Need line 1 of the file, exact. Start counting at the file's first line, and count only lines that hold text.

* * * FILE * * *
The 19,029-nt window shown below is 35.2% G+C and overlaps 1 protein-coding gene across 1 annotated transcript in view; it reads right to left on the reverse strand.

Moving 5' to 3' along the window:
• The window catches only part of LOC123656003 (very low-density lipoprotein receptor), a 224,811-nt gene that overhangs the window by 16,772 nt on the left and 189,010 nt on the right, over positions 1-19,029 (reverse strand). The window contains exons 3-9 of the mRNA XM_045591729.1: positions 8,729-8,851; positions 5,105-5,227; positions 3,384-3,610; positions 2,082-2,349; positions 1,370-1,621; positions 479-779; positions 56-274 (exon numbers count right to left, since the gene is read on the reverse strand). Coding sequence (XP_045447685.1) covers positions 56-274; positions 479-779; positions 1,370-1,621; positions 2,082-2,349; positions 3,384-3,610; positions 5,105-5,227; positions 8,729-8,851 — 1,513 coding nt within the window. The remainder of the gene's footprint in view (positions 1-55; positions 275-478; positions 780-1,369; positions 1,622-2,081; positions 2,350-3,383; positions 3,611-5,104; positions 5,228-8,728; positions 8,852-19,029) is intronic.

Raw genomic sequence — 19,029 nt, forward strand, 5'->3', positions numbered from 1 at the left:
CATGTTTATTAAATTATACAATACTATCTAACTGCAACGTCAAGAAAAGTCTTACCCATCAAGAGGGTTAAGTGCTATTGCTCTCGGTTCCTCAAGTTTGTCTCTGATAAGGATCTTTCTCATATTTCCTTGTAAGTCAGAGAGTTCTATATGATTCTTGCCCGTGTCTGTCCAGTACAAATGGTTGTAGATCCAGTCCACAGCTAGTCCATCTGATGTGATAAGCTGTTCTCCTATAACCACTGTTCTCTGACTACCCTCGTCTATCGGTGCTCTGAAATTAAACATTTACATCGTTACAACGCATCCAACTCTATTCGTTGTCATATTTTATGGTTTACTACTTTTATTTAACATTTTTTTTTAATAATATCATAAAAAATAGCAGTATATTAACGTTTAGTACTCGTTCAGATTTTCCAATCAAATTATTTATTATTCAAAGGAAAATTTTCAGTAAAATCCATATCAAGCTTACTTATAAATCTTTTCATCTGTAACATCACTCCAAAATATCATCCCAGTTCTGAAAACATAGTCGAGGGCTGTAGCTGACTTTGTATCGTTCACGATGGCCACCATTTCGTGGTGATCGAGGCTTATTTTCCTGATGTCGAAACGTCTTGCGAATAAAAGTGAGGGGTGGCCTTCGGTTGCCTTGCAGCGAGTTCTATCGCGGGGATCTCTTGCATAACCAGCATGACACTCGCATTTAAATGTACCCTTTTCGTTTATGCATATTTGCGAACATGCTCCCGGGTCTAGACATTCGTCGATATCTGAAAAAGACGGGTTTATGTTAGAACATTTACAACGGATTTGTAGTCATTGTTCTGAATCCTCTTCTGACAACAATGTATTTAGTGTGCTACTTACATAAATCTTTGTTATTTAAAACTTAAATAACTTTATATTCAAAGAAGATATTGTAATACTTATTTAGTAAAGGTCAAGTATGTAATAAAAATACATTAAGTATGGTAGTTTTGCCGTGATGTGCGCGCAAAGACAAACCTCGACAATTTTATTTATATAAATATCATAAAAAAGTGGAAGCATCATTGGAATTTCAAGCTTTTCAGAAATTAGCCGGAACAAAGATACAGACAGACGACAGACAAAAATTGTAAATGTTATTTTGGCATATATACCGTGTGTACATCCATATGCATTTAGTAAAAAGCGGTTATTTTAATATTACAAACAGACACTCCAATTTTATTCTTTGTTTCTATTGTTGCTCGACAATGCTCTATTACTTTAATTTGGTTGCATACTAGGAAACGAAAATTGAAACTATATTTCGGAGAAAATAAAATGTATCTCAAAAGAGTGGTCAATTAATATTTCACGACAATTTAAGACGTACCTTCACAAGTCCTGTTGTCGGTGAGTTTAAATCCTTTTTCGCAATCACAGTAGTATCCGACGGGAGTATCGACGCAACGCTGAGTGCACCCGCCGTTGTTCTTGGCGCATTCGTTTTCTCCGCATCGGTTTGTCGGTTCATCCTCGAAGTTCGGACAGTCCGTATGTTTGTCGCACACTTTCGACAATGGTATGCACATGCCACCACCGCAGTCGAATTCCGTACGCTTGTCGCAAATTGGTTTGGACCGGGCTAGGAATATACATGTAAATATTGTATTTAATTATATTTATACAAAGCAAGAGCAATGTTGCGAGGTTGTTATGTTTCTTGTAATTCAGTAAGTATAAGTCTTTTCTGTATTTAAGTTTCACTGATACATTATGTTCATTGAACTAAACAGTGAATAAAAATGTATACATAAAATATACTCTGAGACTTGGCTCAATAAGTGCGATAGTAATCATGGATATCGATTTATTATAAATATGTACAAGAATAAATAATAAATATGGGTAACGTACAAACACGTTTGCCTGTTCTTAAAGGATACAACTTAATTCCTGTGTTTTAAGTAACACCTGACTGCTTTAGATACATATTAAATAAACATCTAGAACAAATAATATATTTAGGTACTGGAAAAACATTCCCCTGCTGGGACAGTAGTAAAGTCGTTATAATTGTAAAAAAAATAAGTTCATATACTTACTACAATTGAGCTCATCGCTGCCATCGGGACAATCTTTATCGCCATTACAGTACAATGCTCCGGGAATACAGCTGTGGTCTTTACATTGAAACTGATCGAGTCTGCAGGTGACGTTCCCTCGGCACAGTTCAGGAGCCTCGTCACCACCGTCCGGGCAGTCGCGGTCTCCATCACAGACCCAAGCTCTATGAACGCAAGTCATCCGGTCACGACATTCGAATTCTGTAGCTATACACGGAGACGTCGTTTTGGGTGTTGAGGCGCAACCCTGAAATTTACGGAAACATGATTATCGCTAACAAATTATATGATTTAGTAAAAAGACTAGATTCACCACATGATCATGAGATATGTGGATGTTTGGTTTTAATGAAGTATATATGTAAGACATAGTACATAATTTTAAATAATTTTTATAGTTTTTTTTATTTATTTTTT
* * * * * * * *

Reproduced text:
The 19,029-nt window shown below is 35.2% G+C and overlaps 1 protein-coding gene across 1 annotated transcript in view; it reads right to left on the reverse strand.